The panel went on to analyze the case using the Thunder Basin factors and concluded that Cochran's removal power claim is not the type of claim Congress intended to funnel through the Exchange Act's statutory-review scheme. In this case Cochran's challenge is collateral to the Exchange Act's review scheme, outside of the SEC's expertise, and Cochran would be deprived of the opportunity for meaningful judicial review. The Thunder Basin inquiry, the court said, simply reaffirmed that Free Enterprise Fund controls this case.
Ripeness. The court also found that Cochran's case was ripe for review. There was no dispute that the removal power claim is a pure issue of law and that withholding consideration would force her to litigate before an ALJ who is insulated from removal.
Dissent. Seven judges joined in a dissent, arguing that the majority invented a new category of review and contravened the longstanding statutory scheme. The real issue, the dissent said, is not whether Cochran will have the opportunity to be heard, but where and when that will happen. The majority has created " a new category of midenforcement review to go along with traditional pre- and postenforcement review" that multiplies the number of court proceedings and makes separation-of-powers claims the first, rather than last, resort in resolving cases.
Above all, the dissent says that the majority decision has created a circuit split. Five circuits have considered whether Congress precluded district court jurisdiction from the SEC enforcement scheme, and every judge decided those cases found that the statutory scheme divests district courts of jurisdiction. The statute emphasizes, the dissent says, that once the agency's jurisdiction over the case ends, the court of appeals can then affirm, modify, or enforce the order. In addition, the majority's theory is at odds with the concept of implicit jurisdiction stripping, which, as the Thunder Basin court, put it, is meant to create "a single review process" and avoid pre-enforcement challenges that "might thwart effective enforcement of the statute." The majority's ruling allows a party facing and SEC enforcement action to sue the agency for any type of claim, the dissent said, and risks serious disruption of the Exchange Act's administrative scheme.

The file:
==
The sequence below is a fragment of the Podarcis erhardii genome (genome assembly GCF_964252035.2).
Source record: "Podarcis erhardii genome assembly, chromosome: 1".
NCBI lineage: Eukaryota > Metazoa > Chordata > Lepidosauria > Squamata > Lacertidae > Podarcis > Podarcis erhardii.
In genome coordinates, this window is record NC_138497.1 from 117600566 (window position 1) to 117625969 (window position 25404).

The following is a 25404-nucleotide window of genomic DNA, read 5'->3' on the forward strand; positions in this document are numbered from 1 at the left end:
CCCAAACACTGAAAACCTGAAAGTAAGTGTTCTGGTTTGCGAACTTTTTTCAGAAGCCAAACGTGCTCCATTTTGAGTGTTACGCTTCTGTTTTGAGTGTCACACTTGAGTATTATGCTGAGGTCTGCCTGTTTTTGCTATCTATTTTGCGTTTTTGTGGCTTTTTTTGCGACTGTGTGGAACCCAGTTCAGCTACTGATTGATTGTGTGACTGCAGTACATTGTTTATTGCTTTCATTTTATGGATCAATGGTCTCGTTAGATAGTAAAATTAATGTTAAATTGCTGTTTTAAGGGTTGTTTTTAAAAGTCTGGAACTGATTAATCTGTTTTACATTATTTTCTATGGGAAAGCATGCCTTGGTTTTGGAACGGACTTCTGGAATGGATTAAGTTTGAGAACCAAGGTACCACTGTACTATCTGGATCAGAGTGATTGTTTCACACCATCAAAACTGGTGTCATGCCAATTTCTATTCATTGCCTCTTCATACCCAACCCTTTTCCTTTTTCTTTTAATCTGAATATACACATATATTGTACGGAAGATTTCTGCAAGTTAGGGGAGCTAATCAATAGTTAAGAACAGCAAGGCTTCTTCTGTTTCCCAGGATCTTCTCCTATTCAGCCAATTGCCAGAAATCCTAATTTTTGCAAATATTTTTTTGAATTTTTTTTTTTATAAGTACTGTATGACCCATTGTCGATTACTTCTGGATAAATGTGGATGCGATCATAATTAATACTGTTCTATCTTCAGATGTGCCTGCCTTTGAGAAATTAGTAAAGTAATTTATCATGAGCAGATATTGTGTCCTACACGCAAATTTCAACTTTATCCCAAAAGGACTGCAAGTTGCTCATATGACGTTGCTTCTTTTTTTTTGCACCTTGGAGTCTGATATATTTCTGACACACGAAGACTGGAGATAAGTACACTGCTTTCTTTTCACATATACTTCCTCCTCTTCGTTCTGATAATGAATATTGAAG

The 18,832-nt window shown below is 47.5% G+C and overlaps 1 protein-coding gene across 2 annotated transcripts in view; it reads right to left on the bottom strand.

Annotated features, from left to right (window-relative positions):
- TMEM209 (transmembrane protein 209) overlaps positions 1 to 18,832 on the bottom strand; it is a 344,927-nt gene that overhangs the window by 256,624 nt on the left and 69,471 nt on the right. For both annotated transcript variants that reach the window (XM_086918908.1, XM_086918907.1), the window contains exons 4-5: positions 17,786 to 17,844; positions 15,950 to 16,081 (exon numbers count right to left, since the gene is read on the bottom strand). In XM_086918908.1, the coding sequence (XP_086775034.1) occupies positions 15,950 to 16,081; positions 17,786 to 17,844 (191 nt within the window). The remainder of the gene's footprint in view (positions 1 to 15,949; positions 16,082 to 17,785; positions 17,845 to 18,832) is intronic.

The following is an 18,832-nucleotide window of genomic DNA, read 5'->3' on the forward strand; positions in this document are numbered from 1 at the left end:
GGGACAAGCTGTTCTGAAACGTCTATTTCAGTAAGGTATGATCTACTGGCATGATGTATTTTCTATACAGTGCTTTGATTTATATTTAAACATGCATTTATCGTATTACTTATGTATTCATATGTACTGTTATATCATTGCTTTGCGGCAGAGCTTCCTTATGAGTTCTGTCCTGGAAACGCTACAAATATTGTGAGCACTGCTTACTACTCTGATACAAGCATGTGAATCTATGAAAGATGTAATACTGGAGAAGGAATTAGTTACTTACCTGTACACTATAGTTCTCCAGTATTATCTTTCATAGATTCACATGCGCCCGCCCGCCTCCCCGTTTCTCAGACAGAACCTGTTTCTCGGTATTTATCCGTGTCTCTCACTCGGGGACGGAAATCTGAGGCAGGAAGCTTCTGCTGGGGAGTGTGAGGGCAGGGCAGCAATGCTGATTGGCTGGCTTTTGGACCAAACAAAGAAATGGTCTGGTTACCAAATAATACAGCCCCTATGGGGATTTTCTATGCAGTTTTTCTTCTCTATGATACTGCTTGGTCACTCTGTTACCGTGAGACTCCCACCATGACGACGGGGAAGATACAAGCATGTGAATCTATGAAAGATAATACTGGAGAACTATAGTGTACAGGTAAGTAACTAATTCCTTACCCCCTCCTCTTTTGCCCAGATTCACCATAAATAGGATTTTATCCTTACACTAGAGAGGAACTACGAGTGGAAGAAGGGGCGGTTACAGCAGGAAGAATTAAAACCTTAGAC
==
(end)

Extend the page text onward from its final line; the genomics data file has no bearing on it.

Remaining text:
The separation of powers claim at issue in this case is of the type that Congress meant to exclude from district court jurisdiction, the dissent concluded. First, Cochran will have an opportunity for meaningful review following an adverse result before the SEC. And, Cochran's removal power claim may not be "wholly collateral" to the Section 25 scheme because she would not be asserting that claim but for the SEC's charges against her (a stance taken by at least three other circuits). Finally, the SEC may resolve the case on other grounds, obviating the need to address the constitutional challenge. Other targets of enforcement actions, Raymond Lucia, followed the established procedures to achieve a landmark ruling, the dissent says, and Cochran has the same opportunity.
Concurring judges. Six of the judges concurred in the majority opinion, but wrote to take issue with each point raised by the dissent. Covering nearly thirty pages, the concurrence hearkens back to the birth of the SEC and claims that the agency's founder did not trust courts to review the SEC's work. Section 25 as enacted by Congress, however, did not enshrine that mistrust, and does not strip the district court of jurisdiction over Cochran's claim.
The case is No. 19-10396.